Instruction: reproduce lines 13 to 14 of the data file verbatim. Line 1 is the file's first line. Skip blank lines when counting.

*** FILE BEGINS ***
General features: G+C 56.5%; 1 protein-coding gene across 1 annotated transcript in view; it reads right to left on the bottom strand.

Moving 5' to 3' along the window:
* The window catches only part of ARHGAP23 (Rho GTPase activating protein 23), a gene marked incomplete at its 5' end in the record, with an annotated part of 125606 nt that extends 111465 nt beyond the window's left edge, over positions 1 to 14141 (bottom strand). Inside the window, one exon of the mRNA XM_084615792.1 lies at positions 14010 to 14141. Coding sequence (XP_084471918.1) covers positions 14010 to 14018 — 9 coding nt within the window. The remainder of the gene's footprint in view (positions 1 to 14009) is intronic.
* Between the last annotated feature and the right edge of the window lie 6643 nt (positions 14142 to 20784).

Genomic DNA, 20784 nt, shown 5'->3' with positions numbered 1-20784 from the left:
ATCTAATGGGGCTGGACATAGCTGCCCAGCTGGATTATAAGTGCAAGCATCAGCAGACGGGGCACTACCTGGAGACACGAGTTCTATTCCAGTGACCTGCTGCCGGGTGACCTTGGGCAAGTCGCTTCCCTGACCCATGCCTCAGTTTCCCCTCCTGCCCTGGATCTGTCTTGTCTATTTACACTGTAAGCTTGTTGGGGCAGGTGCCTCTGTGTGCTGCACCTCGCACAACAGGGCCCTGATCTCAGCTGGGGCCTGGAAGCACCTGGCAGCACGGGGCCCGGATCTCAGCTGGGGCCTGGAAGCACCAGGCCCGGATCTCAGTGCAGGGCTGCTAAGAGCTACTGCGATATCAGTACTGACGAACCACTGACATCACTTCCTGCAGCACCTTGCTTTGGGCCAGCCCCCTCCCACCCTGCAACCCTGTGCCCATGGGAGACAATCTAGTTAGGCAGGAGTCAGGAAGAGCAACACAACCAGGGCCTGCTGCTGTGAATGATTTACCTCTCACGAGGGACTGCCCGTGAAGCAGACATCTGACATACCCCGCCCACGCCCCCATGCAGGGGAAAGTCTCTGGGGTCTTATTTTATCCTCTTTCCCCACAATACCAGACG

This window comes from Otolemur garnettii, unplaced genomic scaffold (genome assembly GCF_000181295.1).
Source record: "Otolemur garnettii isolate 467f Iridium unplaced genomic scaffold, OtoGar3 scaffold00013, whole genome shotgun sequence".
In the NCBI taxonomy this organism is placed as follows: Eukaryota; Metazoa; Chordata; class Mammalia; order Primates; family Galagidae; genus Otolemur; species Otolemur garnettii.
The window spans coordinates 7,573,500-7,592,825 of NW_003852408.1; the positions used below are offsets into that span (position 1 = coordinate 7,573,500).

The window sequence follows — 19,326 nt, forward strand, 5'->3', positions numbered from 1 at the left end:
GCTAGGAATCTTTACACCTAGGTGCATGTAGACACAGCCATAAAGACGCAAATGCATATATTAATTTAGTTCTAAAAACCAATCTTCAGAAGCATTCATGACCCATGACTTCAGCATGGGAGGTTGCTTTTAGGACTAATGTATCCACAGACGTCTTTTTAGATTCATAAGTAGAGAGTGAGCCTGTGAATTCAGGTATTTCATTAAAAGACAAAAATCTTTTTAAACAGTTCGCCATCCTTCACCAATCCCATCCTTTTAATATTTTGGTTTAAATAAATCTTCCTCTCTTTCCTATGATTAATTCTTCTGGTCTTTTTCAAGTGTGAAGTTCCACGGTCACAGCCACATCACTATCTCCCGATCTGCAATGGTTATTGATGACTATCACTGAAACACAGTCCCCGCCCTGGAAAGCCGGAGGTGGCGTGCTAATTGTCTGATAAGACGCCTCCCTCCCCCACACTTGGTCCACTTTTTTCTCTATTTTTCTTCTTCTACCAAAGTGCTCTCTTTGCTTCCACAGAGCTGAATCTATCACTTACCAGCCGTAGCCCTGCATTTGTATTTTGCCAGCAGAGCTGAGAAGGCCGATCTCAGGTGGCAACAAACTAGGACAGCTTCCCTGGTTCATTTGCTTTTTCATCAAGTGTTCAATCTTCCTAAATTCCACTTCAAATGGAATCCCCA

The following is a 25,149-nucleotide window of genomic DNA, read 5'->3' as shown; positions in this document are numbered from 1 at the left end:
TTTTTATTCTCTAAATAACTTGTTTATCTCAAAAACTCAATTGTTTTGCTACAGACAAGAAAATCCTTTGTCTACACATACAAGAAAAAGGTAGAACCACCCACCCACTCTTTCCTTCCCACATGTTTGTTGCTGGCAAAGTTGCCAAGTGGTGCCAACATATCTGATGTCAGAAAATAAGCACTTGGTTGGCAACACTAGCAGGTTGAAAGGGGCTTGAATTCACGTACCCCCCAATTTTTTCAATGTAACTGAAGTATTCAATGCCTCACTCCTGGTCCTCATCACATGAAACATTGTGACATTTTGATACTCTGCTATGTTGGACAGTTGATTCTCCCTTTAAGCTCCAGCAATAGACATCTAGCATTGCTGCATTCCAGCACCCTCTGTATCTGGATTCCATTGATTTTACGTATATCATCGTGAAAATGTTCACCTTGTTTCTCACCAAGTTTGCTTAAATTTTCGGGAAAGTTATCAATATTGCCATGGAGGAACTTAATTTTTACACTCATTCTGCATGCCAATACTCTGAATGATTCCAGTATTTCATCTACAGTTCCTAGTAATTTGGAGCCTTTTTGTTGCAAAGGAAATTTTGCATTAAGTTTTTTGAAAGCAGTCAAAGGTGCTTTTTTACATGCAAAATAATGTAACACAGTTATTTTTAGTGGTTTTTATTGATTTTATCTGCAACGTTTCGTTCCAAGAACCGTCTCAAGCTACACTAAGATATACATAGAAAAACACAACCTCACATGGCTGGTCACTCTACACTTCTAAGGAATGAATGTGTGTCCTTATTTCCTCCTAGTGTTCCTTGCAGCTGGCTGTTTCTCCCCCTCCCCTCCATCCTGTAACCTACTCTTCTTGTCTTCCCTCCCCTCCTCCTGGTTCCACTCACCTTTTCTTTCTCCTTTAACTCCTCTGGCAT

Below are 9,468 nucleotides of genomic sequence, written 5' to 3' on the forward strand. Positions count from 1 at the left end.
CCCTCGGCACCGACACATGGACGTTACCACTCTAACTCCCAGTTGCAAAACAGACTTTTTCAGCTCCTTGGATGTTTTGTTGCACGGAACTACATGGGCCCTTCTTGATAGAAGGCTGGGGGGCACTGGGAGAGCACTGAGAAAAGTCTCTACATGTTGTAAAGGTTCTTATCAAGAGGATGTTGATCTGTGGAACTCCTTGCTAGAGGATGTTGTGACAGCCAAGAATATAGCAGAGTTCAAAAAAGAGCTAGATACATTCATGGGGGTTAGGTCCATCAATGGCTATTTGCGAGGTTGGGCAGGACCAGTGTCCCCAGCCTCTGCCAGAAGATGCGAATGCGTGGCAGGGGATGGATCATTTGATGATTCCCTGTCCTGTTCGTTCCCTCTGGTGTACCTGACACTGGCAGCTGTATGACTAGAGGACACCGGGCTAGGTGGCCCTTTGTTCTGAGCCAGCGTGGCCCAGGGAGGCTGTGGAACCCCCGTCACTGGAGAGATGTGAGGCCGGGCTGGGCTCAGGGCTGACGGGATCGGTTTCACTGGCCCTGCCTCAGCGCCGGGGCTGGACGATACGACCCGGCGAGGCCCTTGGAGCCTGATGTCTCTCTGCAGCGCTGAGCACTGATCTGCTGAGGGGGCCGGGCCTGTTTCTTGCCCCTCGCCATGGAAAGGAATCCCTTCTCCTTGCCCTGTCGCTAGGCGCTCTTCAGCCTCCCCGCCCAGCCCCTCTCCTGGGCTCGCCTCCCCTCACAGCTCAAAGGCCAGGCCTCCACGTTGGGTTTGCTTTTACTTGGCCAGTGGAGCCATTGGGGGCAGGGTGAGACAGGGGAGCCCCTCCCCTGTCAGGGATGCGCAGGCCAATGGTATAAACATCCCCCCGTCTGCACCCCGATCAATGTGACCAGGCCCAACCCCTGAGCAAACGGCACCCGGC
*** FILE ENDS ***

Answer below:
The following is a 25,149-nucleotide window of genomic DNA, read 5'->3' as shown; positions in this document are numbered from 1 at the left end:
TTTTTATTCTCTAAATAACTTGTTTATCTCAAAAACTCAATTGTTTTGCTACAGACAAGAAAATCCTTTGTCTACACATACAAGAAAAAGGTAGAACCACCCACCCACTCTTTCCTTCCCACATGTTTGTTGCTGGCAAAGTTGCCAAGTGGTGCCAACATATCTGATGTCAGAAAATAAGCACTTGGTTGGCAACACTAGCAGGTTGAAAGGGGCTTGAATTCACGTACCCCCCAATTTTTTCAATGTAACTGAAGTATTCAATGCCTCACTCCTGGTCCTCATCACATGAAACATTGTGACATTTTGATACTCTGCTATGTTGGACAGTTGATTCTCCCTTTAAGCTCCAGCAATAGACATCTAGCATTGCTGCATTCCAGCACCCTCTGTATCTGGATTCCATTGATTTTACGTATATCATCGTGAAAATGTTCACCTTGTTTCTCACCAAGTTTGCTTAAATTTTCGGGAAAGTTATCAATATTGCCATGGAGGAACTTAATTTTTACACTCATTCTGCATGCCAATACTCTGAATGATTCCAGTATTTCATCTACAGTTCCTAGTAATTTGGAGCCTTTTTGTTGCAAAGGAAATTTTGCATTAAGTTTTTTGAAAGCAGTCAAAGGTGCTTTTTTACATGCAAAATAATGTAACACAGTTATTTTTAGTGGTTTTTATTGATTTTATCTGCAACGTTTCGTTCCAAGAACCGTCTCAAGCTACACTAAGATATACATAGAAAAACACAACCTCACATGGCTGGTCACTCTACACTTCTAAGGAATGAATGTGTGTCCTTATTTCCTCCTAGTGTTCCTTGCAGCTGGCTGTTTCTCCCCCTCCCCTCCATCCTGTAACCTACTCTTCTTGTCTTCCCTCCCCTCCTCCTGGTTCCACTCACCTTTTCTTTCTCCTTTAACTCCTCTGGCAT